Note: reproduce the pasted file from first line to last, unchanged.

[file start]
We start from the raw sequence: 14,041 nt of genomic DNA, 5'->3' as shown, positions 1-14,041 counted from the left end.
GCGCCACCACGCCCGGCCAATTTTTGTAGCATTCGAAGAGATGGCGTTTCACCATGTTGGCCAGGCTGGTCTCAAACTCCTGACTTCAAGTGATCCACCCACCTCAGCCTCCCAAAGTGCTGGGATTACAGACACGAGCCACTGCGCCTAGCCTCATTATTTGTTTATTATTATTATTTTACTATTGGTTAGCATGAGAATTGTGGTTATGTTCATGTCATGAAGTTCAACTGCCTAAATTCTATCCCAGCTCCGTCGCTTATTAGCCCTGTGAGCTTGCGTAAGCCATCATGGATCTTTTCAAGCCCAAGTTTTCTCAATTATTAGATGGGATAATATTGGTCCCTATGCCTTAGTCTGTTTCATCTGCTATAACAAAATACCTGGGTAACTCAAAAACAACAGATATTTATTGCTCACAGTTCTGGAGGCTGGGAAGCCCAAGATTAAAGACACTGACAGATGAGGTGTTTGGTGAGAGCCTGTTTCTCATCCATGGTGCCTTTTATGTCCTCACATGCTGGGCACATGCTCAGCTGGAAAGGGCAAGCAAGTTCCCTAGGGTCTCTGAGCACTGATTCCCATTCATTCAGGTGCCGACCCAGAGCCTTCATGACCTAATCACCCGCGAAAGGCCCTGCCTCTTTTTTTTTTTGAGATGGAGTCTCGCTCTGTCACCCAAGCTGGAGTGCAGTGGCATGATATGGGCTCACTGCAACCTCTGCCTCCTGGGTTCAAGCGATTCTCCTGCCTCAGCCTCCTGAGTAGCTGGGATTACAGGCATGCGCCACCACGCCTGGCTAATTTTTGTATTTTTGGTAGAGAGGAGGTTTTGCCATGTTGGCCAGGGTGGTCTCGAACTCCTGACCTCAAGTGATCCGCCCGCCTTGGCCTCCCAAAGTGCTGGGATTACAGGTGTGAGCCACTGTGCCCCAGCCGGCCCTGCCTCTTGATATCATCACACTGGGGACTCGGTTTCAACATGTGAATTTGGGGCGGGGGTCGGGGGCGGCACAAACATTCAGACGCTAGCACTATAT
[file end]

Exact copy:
We start from the raw sequence: 14,041 nt of genomic DNA, 5'->3' as shown, positions 1-14,041 counted from the left end.
GCGCCACCACGCCCGGCCAATTTTTGTAGCATTCGAAGAGATGGCGTTTCACCATGTTGGCCAGGCTGGTCTCAAACTCCTGACTTCAAGTGATCCACCCACCTCAGCCTCCCAAAGTGCTGGGATTACAGACACGAGCCACTGCGCCTAGCCTCATTATTTGTTTATTATTATTATTTTACTATTGGTTAGCATGAGAATTGTGGTTATGTTCATGTCATGAAGTTCAACTGCCTAAATTCTATCCCAGCTCCGTCGCTTATTAGCCCTGTGAGCTTGCGTAAGCCATCATGGATCTTTTCAAGCCCAAGTTTTCTCAATTATTAGATGGGATAATATTGGTCCCTATGCCTTAGTCTGTTTCATCTGCTATAACAAAATACCTGGGTAACTCAAAAACAACAGATATTTATTGCTCACAGTTCTGGAGGCTGGGAAGCCCAAGATTAAAGACACTGACAGATGAGGTGTTTGGTGAGAGCCTGTTTCTCATCCATGGTGCCTTTTATGTCCTCACATGCTGGGCACATGCTCAGCTGGAAAGGGCAAGCAAGTTCCCTAGGGTCTCTGAGCACTGATTCCCATTCATTCAGGTGCCGACCCAGAGCCTTCATGACCTAATCACCCGCGAAAGGCCCTGCCTCTTTTTTTTTTTGAGATGGAGTCTCGCTCTGTCACCCAAGCTGGAGTGCAGTGGCATGATATGGGCTCACTGCAACCTCTGCCTCCTGGGTTCAAGCGATTCTCCTGCCTCAGCCTCCTGAGTAGCTGGGATTACAGGCATGCGCCACCACGCCTGGCTAATTTTTGTATTTTTGGTAGAGAGGAGGTTTTGCCATGTTGGCCAGGGTGGTCTCGAACTCCTGACCTCAAGTGATCCGCCCGCCTTGGCCTCCCAAAGTGCTGGGATTACAGGTGTGAGCCACTGTGCCCCAGCCGGCCCTGCCTCTTGATATCATCACACTGGGGACTCGGTTTCAACATGTGAATTTGGGGCGGGGGTCGGGGGCGGCACAAACATTCAGACGCTAGCACTATAT